The Thanksgiving meal is the world’s simplest, and therein lies its beauty of presentation and flavor, simple wholesome foods that commemorate the first harvest that the Pilgrims enjoyed nearly 400 years ago. But there seems to be a certain thrust among food experts to complicate this simple menu.
What ever happened to the beautifully oven roasted turkey? Now the turkey must be brined first, which is to say soaked in a solution of sugar and salt before it can be roasted even though it may have already been injected with an anonymous fluid. And if that isn’t novel enough, try a different cooking method. Deep-fry the bird in equipment made especially for the purpose. Both approaches are supposed to guarantee a moist turkey when simply limiting roasting time will ensure the same result and taste better.
What could be tastier than sweet potatoes or yams roasted in their skins? The answer seems to be candied yams with maple syrup. You peel and slice the potatoes into rounds and layer each stratum with sugar and cinnamon, then drizzle with melted butter and maple syrup as though the sweet potato were actually sour and required treatment.
Cranberry sauce, made from those delicious, tangy berries, was long ago transformed into a benign canned jelly. It then developed into a relish with orange zest and juice, not bad. The latest transformation requires the addition of bourbon or port. And, no, this is not a new cocktail. But where is real cranberry sauce hiding, the one made from actual cranberries, popping in a pan with a little sugar?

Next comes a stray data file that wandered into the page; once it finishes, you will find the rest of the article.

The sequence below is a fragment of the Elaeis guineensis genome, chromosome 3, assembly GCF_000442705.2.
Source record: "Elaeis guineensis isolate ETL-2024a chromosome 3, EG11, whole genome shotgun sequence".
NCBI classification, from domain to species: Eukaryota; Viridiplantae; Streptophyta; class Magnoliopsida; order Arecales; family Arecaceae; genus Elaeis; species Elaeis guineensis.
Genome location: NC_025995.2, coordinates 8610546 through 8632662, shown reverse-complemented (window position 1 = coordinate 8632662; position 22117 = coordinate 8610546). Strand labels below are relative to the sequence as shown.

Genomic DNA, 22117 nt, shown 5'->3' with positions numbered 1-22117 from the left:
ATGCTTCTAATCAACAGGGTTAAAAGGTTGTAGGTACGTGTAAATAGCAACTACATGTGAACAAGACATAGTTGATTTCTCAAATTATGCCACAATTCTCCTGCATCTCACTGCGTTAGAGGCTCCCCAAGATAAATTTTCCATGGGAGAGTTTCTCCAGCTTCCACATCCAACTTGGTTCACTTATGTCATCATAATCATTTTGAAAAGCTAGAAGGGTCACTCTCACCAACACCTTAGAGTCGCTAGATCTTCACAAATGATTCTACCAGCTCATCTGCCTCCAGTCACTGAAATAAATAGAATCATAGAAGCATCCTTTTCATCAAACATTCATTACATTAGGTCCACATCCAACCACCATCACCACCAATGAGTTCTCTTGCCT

Stuffing is maybe the most creative exercise on the menu. My least favorites are those made with several meats and a fish or two. What happened to the breadcrumbs, apples, onions, and nuts of old that were packed into the turkey cavity and exited with not only the combined flavors of the ingredients but also the turkey juices? Where is that recipe?
My heart-felt plea is simply this: Let’s get back to basics, basic flavors and wholesome foods, faithfully presented on our tables and in our plates. And any recipe with more than four ingredients, excluding salt and cooking oil, should be suspect because, instead of focused flavor, it produces chaos and exaggeration and makes you want to order in a pizza next time. By the way, the four-ingredient rule applies to pizza. Have you ever eaten pizza where it was born in Naples, Italy? The ingredients are as follows: crust (flour, yeast, olive oil), tomatoes, fresh mozzarella, fresh basil. It’s the most intense and flavorful pizza that you’ll ever eat. In case you’re counting, I’m ignoring the yeast because it’s just a catalyst for the dough.
Enjoy, and Happy Thanksgiving from us to you.